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heres one for all you geeks out there. I have a network connection in my pc running XP SP3 that doesnt seem to be revieving packets. when i do a dhcp configuration it comes up with the ip address 169.254.160.69. and the message on the network icon on the task bar says limited connectivity. upon assigning a static ip address eg: 192.168.1.11 the icon reads connected but i am unable to the network. i tried pinging 192.168.1.1 (dhcp ROUTER) but it says request time out. i tried using the kaspersky rescue disk which has a web browser on its PE and it connects to the internet just fine.

If anyone has any solutions please let me know...i am contemplating formating my hard disk but id appeciate all your suggestions in case i face similar situations in the future.

i think the problem was caused by some virus or malware which i have already removed from the system.

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Last Post by skilly
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Hello,

The address you are seeing is a default when any network card cannot find the DHCP server properly. I have seen this before with XP and the easy way to fix it is to give the card a fixed address (like 192.168.1.15) on the network, then once connected change it back to DHCP and everything will work just fine. Some older cards seem to need to know what subnet on the network they are connected to. You need to know what subnet you are using first and you can find that from one of your working systems. If you need more specif instructions let me know.

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I think Download Free Network Monitoring Software for Network Management Needs of IT Pros & SysAdmins.

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try subnet 255.255.255.0, then use a web browser and put your gateway(router) in the address line(to access router settings)and if your router has a reset button, try it.(perhaps someone hacked your router)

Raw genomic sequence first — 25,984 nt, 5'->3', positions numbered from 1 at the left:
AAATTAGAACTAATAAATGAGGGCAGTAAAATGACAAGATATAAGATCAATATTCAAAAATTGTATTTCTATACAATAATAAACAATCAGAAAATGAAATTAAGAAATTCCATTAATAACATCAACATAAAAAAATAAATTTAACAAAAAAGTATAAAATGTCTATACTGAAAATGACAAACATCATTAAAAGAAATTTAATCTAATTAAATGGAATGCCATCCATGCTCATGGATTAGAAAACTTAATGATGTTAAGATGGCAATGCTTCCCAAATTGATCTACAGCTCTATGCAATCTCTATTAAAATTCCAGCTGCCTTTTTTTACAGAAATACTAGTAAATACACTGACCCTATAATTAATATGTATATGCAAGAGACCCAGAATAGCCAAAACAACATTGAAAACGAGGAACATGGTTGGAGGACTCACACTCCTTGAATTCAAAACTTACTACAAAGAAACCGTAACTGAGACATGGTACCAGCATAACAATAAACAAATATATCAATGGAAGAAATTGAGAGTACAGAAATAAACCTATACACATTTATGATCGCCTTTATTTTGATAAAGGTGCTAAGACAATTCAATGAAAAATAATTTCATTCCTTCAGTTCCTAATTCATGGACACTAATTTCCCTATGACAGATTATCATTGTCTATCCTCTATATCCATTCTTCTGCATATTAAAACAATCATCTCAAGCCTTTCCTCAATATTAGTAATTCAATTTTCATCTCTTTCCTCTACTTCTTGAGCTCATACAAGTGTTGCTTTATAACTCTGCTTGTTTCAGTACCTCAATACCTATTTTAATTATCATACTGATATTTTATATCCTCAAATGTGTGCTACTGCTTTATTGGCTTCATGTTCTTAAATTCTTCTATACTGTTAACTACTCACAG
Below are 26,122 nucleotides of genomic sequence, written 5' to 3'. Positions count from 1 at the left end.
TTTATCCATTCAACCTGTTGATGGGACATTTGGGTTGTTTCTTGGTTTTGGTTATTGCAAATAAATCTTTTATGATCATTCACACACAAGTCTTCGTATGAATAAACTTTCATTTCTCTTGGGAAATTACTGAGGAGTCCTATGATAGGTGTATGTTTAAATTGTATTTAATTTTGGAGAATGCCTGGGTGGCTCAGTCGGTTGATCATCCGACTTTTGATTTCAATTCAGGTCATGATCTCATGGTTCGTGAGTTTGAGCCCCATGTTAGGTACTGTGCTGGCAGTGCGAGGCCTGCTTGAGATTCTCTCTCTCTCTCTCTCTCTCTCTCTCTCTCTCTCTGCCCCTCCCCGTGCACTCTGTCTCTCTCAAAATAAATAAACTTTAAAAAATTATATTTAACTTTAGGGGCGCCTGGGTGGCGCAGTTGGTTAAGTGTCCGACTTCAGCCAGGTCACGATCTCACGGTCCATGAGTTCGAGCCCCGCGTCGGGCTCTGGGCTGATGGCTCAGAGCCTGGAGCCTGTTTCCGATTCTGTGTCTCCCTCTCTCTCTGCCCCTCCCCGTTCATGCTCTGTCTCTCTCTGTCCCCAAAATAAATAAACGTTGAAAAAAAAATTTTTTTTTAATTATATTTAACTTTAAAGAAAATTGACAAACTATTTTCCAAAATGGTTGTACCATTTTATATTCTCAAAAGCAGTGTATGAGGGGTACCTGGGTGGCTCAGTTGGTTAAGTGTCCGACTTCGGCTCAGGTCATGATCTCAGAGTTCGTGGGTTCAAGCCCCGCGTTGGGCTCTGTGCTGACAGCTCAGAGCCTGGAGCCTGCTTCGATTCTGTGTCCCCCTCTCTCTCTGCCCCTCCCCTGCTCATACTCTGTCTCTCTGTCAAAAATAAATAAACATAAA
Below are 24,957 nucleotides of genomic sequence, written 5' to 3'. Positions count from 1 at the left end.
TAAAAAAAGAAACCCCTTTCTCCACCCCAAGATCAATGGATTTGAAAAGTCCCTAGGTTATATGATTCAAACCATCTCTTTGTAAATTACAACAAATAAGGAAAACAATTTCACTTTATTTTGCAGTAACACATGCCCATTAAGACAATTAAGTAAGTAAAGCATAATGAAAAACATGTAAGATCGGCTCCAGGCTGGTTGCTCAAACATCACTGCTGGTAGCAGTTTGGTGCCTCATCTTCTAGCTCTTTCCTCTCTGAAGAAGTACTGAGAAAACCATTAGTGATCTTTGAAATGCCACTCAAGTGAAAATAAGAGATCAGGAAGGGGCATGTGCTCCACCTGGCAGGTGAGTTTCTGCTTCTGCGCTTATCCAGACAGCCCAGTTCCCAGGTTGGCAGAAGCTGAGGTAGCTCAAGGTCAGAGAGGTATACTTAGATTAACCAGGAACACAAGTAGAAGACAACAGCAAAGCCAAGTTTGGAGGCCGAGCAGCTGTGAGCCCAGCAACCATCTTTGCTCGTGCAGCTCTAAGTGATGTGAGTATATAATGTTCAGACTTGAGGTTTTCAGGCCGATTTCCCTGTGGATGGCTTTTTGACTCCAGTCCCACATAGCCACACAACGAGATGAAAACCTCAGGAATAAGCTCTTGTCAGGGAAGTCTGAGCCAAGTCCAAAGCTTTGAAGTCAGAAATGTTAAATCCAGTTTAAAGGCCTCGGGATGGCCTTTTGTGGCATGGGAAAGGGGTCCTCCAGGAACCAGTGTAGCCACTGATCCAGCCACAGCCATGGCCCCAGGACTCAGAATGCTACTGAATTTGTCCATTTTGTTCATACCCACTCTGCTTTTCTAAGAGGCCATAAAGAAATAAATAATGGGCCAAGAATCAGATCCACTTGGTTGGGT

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The 169.254.x.x is an APIPA address. Your computer is configured by default to assign itself an IP when it is configured as a DHCP client and cannot negotiate an IP with the server. If you have another computer on the network, take a look at its IP configuration just to verify what the proper subnet mask is (most likely it is 255.255.255.0). If you still cannot PING the router after setting it to a static IP, there is something else preventing network connectivity. If this computer is wired, try connecting on another port, or connect directly to the router on one of its ethernet ports. If this is wireless, try the wired connection, or try with someone else's computer so that you can determine if the problem is with your computer, or with the network/router. I would suggest that you scope this problem so that you dont start to reimage your computer or spend alot of time and find out that the problem was something simple somewhere else.

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you don't get a DHCP address if multiple DHCP servers are on the same network or if you ran out of DHCP leases. I'd check the second...

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well...the same thing happened to me today...i think maybe they they hacked through my wi-fi adapter in order to get to my router(DHCP) with a Blackberry...whatever...i noticed real quick and locked them out (by pulling plugs on the wireless) then i looked outside my window and saw some people pretending to be working for the city

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well...the same thing happened to me today...i think maybe they they hacked through my wi-fi adapter in order to get to my router(DHCP) with a Blackberry...whatever...i noticed real quick and locked them out (by pulling plugs on the wireless) then i looked outside my window and saw some people pretending to be working for the city

if you get a microsoft genereated address then no one is hacking your computer, you would have to have a valid IP to use. If you know the IP you can get to anyone with persistance and it's not a quick thing to do. Please don't throw in comments to confuse people. I could go into a huge depth of things as far as networking, but to stay short this is far fetched.

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what about spear-phishing? ok... i'll shut up..i tend to always imagine the worst..no need to reply, this is not my thread anyway

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